Source: September 1916 casualty.
William Hartley Willard was born on 6 October 1894 in Toronto, Ontario to James
Charles and Selena (Peardon) Willard. He had an older brother James Harold. Their
mother died in 1897 when James Harold and William were children and their father
re-married Hettie Florence Brewick in 1898. They had a step-sister Edith and two
step-brothers Arnold Valance and Lyle Beswick. Their father was a tailor.
Willard received his early education at Annette Street Public School and Humberside
Collegiate Institute in Toronto. After graduating from Humberside, he attended the
University College at the University of Toronto, from which he obtained a BA in 1915.
He was admitted to the Law Society of Upper Canada as a student in the Spring of
1915 and was articling with J.J. Gray of the firm Gray & Gray in Toronto with Second
Lieutenant Ronald Gwynnyd McCrae.
Prior to enlisting with the CEF, Willard served in the Militia.Willard enlisted as a
Lieutenant with the 83rd (Queen’s Own Rifles) Battalion in September of 1915. The
83rd Battalion was authorized on 10 July 1915 and embarked for Britain on 28 April
1916. The 83rd recruited soldiers, but did not fight as a Battalion, instead supplying
reinforcements to other Battalions from England. Willard was taken on strength with
the 18th (Western Ontario) Battalion in 1916. The 18th Battalion fought as part of
the 4th Canadian Infantry Brigade, 2nd Canadian Division in France and Flanders.
Lieutenant Mathew Maurice Wilson also served with the 18th Battalion, although he
was killed before Wilson was taken on strength with the 18th.
Willard was wounded in July of 1916 and killed a few months later on 15
September 1916, the first day of the Battle of Flers-Courcelette, which was the first
battle of the third phase of the Battle of the Somme. The 18th Battalion had taken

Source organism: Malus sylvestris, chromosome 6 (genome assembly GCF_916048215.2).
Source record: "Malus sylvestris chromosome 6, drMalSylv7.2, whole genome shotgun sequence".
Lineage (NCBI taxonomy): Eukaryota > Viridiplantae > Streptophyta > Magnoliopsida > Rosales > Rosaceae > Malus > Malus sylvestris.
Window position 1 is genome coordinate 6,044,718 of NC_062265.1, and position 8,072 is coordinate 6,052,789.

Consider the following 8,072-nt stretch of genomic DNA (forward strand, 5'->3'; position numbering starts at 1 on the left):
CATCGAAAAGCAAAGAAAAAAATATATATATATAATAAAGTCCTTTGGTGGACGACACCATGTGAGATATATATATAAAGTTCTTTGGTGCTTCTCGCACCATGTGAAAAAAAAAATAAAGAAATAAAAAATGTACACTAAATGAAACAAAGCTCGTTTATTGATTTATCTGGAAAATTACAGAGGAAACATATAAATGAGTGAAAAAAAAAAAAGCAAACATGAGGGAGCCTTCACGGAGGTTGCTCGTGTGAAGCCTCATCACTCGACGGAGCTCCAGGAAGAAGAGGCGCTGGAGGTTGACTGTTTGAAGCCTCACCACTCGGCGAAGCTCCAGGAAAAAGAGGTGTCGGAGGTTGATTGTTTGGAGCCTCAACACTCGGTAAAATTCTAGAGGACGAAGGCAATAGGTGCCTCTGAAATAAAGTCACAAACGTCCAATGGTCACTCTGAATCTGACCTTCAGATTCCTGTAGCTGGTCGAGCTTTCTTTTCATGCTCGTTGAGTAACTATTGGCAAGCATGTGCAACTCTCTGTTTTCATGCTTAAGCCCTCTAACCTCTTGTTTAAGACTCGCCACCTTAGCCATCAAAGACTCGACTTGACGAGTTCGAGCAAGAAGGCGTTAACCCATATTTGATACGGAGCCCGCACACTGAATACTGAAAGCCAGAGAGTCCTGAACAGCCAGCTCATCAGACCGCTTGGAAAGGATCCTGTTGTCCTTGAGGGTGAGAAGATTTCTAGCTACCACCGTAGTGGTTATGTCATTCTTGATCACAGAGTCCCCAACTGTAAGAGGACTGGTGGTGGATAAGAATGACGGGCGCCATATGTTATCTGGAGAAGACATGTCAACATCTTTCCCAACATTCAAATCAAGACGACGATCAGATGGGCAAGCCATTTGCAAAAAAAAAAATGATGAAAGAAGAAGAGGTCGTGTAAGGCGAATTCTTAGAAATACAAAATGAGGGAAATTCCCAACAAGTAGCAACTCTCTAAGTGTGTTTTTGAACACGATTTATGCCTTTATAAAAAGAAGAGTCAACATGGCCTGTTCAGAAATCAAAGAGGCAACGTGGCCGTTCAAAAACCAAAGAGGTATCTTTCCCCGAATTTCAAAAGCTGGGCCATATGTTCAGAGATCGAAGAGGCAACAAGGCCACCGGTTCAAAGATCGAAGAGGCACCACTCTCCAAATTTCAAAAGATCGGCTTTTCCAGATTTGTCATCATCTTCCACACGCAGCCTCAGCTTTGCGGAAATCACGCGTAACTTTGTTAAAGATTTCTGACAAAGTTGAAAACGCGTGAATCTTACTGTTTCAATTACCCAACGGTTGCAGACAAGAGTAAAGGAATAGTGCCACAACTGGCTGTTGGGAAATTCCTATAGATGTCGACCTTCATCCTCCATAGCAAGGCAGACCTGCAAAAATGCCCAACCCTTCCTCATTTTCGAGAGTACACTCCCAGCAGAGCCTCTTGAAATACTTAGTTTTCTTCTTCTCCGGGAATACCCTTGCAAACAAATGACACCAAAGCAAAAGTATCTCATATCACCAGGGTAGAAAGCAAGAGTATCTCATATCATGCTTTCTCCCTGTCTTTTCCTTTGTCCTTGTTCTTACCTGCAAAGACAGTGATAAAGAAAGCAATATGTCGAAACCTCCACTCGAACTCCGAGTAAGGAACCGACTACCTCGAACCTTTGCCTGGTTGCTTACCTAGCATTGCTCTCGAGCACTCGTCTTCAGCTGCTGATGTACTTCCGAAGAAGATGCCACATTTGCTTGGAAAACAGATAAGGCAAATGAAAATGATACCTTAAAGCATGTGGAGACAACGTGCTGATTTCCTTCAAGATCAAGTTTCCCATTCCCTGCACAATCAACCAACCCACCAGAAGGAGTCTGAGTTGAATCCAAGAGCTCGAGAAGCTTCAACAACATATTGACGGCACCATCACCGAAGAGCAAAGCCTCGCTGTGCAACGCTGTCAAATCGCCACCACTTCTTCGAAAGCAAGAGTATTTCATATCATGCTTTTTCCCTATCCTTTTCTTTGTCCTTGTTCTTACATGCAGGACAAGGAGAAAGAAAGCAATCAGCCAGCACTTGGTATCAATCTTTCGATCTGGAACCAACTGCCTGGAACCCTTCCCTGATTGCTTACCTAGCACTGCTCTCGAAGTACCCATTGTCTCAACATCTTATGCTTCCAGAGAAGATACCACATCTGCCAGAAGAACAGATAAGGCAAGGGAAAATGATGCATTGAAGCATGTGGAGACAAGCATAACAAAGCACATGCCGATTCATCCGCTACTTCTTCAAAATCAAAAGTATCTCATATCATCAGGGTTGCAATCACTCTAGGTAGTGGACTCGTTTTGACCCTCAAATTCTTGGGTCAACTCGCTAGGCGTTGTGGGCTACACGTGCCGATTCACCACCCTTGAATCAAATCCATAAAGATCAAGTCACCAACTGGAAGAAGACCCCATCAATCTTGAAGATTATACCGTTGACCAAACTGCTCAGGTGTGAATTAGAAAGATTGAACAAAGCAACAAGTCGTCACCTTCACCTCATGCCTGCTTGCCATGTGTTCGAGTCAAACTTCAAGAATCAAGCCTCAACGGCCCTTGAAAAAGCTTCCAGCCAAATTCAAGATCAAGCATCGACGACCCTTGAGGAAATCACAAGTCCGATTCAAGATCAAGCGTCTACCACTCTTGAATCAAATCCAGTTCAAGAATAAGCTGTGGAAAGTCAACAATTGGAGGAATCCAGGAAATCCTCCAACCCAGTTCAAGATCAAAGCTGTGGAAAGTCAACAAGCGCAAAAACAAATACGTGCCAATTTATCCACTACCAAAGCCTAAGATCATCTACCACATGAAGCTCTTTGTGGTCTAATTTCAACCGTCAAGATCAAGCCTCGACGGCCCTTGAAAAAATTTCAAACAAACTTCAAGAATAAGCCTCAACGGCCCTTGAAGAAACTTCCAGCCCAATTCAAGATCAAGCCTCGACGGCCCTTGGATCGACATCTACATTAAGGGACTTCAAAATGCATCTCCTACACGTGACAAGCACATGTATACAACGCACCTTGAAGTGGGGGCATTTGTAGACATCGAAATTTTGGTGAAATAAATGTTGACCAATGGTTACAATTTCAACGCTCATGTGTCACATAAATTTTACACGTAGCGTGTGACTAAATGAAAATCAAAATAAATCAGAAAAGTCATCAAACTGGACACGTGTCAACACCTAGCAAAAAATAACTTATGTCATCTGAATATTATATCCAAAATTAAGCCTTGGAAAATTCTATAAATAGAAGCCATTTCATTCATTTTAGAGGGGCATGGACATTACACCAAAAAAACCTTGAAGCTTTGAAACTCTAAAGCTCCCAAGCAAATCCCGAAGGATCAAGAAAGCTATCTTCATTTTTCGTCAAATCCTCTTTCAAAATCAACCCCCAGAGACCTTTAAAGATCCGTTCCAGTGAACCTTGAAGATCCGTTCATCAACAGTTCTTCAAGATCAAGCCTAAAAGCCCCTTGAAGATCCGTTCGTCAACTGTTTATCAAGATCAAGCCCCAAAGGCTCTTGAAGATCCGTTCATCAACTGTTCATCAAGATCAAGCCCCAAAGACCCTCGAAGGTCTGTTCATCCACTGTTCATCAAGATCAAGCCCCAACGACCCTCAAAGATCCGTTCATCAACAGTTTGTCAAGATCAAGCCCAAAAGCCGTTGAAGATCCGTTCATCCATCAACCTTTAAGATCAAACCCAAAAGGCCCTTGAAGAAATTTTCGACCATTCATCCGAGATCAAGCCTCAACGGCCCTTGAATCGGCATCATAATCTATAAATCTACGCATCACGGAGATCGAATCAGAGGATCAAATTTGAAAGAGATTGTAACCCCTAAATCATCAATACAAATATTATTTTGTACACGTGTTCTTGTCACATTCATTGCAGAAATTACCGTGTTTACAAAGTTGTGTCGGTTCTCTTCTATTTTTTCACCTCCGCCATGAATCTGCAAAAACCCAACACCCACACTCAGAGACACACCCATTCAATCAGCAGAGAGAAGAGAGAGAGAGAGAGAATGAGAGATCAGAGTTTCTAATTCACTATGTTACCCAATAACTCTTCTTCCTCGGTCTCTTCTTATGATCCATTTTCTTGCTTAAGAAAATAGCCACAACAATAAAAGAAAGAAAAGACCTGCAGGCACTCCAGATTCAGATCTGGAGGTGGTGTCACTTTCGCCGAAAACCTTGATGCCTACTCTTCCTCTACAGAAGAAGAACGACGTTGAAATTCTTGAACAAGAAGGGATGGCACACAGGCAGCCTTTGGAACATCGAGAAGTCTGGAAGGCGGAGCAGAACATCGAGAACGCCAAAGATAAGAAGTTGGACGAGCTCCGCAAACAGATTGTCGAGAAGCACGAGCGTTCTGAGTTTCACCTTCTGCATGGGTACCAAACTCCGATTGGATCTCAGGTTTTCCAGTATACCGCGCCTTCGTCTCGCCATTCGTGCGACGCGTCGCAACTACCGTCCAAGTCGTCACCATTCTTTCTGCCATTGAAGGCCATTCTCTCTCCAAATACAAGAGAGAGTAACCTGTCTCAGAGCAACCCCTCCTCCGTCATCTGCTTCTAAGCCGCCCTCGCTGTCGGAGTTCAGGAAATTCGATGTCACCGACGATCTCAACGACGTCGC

its objective and Willard had come up to the forward position when he was killed
by an enemy shell. He was 21. He died on the same day as fellow law students
Lieutenants William Douglas Bell and Maurice Fisken Wilkes.
Willard is memorialized at the Vimy Memorial. The Vimy Memorial overlooks the
Douai Plain from the highest point of Vimy Ridge, about eight kilometres northeast
of Arras. The ramparts of the Vimy Memorial are inscribed with the names of over
11,000 Canadian soldiers who are missing and presumed dead in France. He is
also memorialized on his parents’ headstone at the Mountain View Cemetery in
Willard’s brother James Willard enlisted and served with the Canadian Army
Medical Corps. He survived the War. His step-brother Arnold also enlisted and
survived the War. Willard’s uncle, William Richard Willard, also enlisted and
survived the War.
Lieut. William H. Willard, formerly of 125 Evelyn avenue, West Toronto, who has been killed in action. He went overseas attached to the 83rd Battalion, but before going to France was drafted to another unit.
Toronto Star, Sept. 22, 1916
Lieut. Wm. H. Willard Killed.
LIEUT. WILLIAM H. WILLARD was killed in action September 15th, according to word received to-day by his father, James C. Willard of 124 Evelyn avenue, West Toronto. In July Lieut. Willard was severely wounded in the face and right eye. He was admitted to hospital at Boulogne, but was able to return to the trenches five or 6 days later. He had been in the trenches not quite two months when he received his fatal wounds. Lieut. Willard was a graduate of the University of Toronto and was articled at Osgoode Law School. He gained his military experience as a member of the 12th York Rangers. He became attached to the 83rd Battalion about a year ago, and went into the firing line with a draft of that unit in early June.
Lieut. Willard spent his twenty-first birthday in the trenches. He was a past president of the boy’s class at the Victoria Presbyterian Church. Two of his brothers are in the service. James. attached to a medical unit in Folkestone, and Arnold, in the 22oth Battalion.
Toronto Star, Sept. 22, 1916
WILLIAM HARTLEY WILLARD )ct. 6, 1894 – Sept. 15, 1916
Lieutenant, Eighteenth Battalion
Son of James C. Willard; b. West Toronto; ed. Annette Street P.S., Humberside C.I., Toronto; University College 1911 – 15, B.A.; Law Schooll 12 Regt.
He was first appointed to the 35th Battalion, from which he transferred to the 84rd before going overseas in September 1915. He joined the 18th Battalion at the front in 1916, and was wounded in July. At Courcelette he was in charge of parties carrying ammunition to the front line. The battalion had taken its objective, and he had come up to the forward position when he was instantly killed by a shell, the enemy having the range of the trenches.